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W.O. Mitchell.
Toronto, ON: McClelland and Stewart, 1988.
276pp., cloth, $24.95.
ISBN 0-7710-6075-0. A Douglas Gibson Book. CIP.


Reviewed by Elaine Balpataky.

Volume 17 Number 2
1989 March

The hero of this novel is a seventy-six-year-old widower, Doctor Lyon, who has just been deprived of his only social outlet - his position as a professor in the English department of Livingston University. Lonely but refusing to be alone, he places a want ad for a female companion. Wonderfully, he acquires a family in the persons of Nadya, an actress, and her five-year-old daughter, Rosemary.

His happiness is almost complete and his work - a biography of Mark Twain, to whom he talks and with whom he identifies - is proceeding well. Suddenly hatred and violence shatter his new-found peace. Rosemary is kidnapped while her mother is away, by Charles Slaughter, a deranged graduate student who is seeking revenge against Nadya. (Slaughter is reminiscent of Saint Sammy in Who Has Seen We Wind (Seal Books, 1982), but with an evil twist.)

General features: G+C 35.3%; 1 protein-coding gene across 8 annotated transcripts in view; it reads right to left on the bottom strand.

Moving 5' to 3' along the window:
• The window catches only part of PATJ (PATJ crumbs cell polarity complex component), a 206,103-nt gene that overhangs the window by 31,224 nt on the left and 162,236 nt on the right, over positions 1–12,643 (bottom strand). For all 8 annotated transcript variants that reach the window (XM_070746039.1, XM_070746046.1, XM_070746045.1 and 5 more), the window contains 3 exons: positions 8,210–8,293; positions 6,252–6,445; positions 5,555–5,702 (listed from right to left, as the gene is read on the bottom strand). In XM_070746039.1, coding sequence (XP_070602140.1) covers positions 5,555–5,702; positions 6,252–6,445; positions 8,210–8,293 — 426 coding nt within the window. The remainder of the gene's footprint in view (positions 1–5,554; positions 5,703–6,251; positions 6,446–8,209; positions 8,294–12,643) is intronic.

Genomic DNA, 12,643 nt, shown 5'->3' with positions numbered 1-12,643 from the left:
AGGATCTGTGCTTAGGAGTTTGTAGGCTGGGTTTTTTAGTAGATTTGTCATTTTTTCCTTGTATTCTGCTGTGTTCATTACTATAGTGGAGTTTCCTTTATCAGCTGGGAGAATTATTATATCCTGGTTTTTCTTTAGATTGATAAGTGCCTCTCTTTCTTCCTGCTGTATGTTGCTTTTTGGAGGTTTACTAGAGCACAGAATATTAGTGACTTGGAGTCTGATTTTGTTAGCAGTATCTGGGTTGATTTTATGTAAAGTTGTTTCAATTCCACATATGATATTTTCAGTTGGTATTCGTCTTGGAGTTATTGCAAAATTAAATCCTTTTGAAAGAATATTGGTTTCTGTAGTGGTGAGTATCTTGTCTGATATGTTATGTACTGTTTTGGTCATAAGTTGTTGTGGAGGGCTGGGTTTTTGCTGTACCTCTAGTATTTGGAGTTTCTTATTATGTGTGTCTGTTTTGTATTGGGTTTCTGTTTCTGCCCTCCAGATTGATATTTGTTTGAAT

The resolution leaves Lyon once more alone, talking to Sam Clemens, but hopeful and joyful now as he looks forward to completing his work before life's end.

This novel will interest mature, thoughtful readers. Its hero is a warm, human figure, "occasionally foulmouthed," but lovable. His plight is one we will all face, should we live long enough - old age, with all its problems, physical and emotional. His manner of dealing with it is courageous and heartwarming.

Elaine Balpataky, Ingersoll D.C.l., Ingersoll, ON.
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